This is for developers. Specifically those who know how to use tools, satisfy dependencies, and want to set up a development environment. It is not user-friendly.
You'll need these tools:
You'll need these libraries:
uuid-devon Debian, for example.
$ git clone https://github.com/GothenburgBitFactory/taskwarrior.git taskwarrior.git
The master always represents the more recently released version, and should be your preferred choice.
$ cd task.git $ git checkout master # Master is the stable branch. $ cmake -DCMAKE_BUILD_TYPE=release . # 'release' for performance. $ make # Just build it.
The dev branch is always the highest numbered branch, in this
$ cd task.git $ git checkout 2.6.0 # Dev branch $ git submodule init # Register submodule $ git submodule update # Get the submodule $ cmake -DCMAKE_BUILD_TYPE=debug . # debug or release, default: neither $ make VERBOSE=1 # Shows details
Build the debug type if you want symbols in the binary.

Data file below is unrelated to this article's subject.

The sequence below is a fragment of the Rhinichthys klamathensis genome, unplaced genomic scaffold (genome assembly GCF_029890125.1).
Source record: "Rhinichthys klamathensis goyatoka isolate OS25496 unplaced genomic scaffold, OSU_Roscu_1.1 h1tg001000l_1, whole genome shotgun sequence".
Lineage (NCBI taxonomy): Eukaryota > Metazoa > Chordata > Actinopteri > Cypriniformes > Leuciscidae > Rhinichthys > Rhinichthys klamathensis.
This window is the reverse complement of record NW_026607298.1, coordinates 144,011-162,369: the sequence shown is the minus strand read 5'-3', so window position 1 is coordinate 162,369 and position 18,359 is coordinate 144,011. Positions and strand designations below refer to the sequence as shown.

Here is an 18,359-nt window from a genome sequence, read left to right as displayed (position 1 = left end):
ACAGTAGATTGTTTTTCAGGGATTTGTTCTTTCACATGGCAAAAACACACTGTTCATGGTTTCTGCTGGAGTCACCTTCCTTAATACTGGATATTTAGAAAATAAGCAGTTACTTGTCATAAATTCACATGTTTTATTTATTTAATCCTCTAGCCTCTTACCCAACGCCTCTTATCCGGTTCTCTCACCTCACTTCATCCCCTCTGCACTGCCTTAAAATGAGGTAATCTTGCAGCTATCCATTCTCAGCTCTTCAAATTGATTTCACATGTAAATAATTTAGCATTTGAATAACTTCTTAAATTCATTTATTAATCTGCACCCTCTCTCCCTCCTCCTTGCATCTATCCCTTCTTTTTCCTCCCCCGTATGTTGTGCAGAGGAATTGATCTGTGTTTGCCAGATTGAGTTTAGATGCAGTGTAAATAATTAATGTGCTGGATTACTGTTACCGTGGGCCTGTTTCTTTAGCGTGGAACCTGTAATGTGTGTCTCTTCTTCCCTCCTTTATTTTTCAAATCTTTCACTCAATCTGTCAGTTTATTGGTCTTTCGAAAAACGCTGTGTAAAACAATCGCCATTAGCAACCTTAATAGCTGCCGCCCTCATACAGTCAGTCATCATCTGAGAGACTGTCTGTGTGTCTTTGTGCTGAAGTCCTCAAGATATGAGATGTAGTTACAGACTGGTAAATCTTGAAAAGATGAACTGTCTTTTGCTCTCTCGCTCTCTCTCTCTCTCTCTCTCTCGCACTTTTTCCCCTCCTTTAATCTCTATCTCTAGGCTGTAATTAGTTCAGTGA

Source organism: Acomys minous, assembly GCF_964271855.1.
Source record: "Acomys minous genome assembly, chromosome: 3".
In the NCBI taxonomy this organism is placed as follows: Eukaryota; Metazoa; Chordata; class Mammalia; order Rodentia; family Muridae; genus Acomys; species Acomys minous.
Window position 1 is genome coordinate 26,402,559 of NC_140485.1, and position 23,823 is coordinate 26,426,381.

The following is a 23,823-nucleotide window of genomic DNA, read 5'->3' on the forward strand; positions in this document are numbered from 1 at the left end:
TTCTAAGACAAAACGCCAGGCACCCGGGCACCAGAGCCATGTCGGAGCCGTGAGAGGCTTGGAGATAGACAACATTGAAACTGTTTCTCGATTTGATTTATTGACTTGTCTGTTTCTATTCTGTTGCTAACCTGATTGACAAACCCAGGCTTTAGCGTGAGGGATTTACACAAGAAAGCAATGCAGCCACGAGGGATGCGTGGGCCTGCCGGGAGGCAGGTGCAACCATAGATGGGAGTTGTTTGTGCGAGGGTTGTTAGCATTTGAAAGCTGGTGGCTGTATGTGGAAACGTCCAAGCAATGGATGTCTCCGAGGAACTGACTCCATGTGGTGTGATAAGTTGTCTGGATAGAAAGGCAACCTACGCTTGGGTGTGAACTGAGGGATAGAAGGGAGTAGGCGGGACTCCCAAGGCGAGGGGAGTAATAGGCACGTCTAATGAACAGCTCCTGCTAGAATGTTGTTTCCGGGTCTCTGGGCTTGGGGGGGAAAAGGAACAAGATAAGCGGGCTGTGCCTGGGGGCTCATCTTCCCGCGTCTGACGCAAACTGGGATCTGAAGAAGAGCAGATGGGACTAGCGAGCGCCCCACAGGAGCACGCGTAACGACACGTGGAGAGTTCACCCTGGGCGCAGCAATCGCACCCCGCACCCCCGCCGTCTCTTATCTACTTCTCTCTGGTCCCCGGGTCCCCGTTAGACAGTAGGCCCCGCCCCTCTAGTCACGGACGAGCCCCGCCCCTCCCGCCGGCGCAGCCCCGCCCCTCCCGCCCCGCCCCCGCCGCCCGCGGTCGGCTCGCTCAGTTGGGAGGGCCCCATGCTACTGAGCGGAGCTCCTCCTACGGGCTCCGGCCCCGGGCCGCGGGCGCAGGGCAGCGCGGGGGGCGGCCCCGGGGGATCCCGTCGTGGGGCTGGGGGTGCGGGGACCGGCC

There are scripts to facilitate running the test suite. In particular, the vramsteg utility provides blinkenlights for test progress.
$ cd task.git/test $ make VERBOSE=1 # Shows details $ ./run_all # Runs all tests silently > all.log $ ./problems # Find errors in all.log
Talk to us first - make sure you are working on something that is
wanted. Patches will not be applied simply because you did the work.
Remember the various forms of documentation involved, and the test
suite. Work on the dev branch, not
master. When you
are are ready to submit, do this:
$ git commit
Follow the standard form for commit messages, which looks like this:
Category: Short message - Details - Details
Here is a good example:
TW-1636: UUID with numeric-only first segment is not parsed properly - Switched Nibbler::getUUID to Nibbler::getPartialUUID, which caused partial UUID matching to fail sometimes. - Changed precedence to search for UUID before ID, which solves the numeric UUID problem.
Create the patch using this:
$ git format-patch HEAD^
Expect feedback. It is unlikely your patch will be accepted unmodified. Usually this is because you violated the coding style, worked in the wrong branch, or forgot about documentation and unit tests.